Square Enix is in trouble. The company posted a loss of 5.7 billion yen for the nine-month period that ended with December 2012, despite a boost in overall game sales. Square Enix cites “the increasingly difficult condition of the world-wide console game market” as the primary reason. Yet the problem isn't so much profit reports.

The uncomfortable fact is that half of the Square Enix empire isn't what it once was. Many now-jaded fans of Square came to know the company through the Final Fantasy series and a multitude of other games. Square had a reliably diverse lineup in decade pasts, particularly during the PlayStation era. If you didn't care for the breast-beating drama of Final Fantasy, you might still like the novel shooting mechanics of Einhander, the complexities of Final Fantasy Tactics, or the daringly direct combat of Bushido Blade. Even with the inevitable missteps, there was usually something to enjoy about Square.

Things have changed. Square's Final Fantasy series is foundering, with Final Fantasy XIII and two sequels polarizing and alienating fans while Final Fantasy Versus XIII hides from the public and Final Fantasy Type-0 stays in Japan. Little remains to pick up the slack. Square's Mana series is long dulled, and even the relatively successful Kingdom Hearts line seems to be running in place.

What led to this? Square's management has grown increasingly reluctant to try new things on consoles and portables, relegating most of the company's original titles to smartphones. The real cause, however, is likely Square's steady loss of talent since the late 1990s.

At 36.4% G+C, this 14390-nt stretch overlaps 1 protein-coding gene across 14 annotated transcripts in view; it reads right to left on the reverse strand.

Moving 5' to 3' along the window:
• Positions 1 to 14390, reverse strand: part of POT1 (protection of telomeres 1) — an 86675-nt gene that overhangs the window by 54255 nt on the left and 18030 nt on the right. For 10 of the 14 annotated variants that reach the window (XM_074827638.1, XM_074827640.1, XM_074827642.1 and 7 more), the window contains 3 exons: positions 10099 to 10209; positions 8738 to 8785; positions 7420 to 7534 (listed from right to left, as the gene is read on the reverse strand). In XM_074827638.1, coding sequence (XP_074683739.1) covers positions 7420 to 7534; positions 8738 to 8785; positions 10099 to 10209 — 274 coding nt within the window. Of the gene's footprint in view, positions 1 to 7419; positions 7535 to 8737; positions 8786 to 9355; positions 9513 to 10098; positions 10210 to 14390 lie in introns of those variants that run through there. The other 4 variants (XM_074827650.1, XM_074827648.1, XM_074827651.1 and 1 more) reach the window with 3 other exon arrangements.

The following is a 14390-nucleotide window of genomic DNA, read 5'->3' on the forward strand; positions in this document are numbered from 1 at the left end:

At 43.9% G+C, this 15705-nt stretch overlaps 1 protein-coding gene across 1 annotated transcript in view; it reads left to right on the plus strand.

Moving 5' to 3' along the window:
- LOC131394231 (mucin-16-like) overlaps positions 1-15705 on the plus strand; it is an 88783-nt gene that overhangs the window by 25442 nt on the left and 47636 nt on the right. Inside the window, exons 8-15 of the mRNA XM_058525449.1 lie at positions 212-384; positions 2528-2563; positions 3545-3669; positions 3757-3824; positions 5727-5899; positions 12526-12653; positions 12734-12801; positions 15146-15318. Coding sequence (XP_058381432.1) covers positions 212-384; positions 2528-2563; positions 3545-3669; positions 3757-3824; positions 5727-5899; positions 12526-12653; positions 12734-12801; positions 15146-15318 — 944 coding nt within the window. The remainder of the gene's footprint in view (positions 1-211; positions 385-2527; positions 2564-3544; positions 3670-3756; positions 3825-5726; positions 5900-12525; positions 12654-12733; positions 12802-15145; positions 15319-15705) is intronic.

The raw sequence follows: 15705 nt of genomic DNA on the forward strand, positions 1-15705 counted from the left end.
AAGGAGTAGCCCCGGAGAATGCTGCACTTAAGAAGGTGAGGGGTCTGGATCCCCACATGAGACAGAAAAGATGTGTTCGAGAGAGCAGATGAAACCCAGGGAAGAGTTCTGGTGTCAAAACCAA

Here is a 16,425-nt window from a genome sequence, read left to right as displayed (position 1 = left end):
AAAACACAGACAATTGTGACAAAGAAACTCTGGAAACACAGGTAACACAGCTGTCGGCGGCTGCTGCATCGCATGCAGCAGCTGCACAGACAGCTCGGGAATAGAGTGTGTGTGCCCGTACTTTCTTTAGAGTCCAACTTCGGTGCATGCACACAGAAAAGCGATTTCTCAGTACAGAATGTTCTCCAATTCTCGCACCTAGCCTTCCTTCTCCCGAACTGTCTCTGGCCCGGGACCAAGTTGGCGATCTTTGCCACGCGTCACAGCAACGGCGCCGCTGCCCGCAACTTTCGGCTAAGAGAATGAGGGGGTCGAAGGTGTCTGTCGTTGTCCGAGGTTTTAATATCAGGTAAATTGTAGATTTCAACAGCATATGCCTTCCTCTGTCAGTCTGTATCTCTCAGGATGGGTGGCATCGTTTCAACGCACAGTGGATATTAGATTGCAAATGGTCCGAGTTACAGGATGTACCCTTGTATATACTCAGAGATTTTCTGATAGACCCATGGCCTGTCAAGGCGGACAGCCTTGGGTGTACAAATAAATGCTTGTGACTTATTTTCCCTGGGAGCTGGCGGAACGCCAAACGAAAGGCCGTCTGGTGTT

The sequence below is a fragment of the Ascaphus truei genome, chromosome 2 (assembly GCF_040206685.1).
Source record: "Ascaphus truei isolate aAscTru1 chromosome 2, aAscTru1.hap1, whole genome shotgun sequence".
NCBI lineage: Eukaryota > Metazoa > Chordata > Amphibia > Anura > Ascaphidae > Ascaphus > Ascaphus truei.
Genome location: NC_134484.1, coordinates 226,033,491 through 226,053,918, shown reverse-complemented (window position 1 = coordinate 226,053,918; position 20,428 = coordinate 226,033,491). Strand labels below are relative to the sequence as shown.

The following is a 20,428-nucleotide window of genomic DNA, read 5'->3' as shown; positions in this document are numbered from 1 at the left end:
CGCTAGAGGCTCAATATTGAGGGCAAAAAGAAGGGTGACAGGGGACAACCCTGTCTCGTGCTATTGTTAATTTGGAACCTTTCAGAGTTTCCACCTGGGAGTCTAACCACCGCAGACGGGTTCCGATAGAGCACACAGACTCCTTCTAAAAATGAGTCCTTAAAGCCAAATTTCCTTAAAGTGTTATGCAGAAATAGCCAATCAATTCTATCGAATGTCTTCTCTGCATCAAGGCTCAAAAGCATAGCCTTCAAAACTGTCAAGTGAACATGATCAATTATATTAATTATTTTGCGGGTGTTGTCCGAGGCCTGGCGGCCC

By 1997, Hiroki Kikuta was one of Square's top composers. Though he wasn't as well-known as Final Fantasy's Nobuo Uematsu or Chrono Trigger's Yasunori Mitsuda, Kikuta was behind the memorable soundtracks for Secret of Mana, Seiken Densetsu 3, and Soukaigi (which didn't have much beyond great music). Kikuta expanded his horizons and founded a studio called Sacnoth with other former Square employees. Backed by SNK, he gambled on a grim pseudo-RPG called Koudelka. The game's production was troubled, and it shows: Koudelka combines Resident Evil gameplay with random battles, mixing together the tedious portions of each genre.

Kikuta left his own studio after Koudelka failed, but Sacnoth continued onward. Re-christening itself Nautilus, the developer went to work on a pure RPG sequel called Shadow Hearts. The game grew into a trilogy full of warped history, and its similarities to Final Fantasy gameplay were noticed and appreciated in the PlayStation 2 era. Nautilus was disbanded not long after the final Shadow Hearts, though feelplus Inc. scooped up many of its members.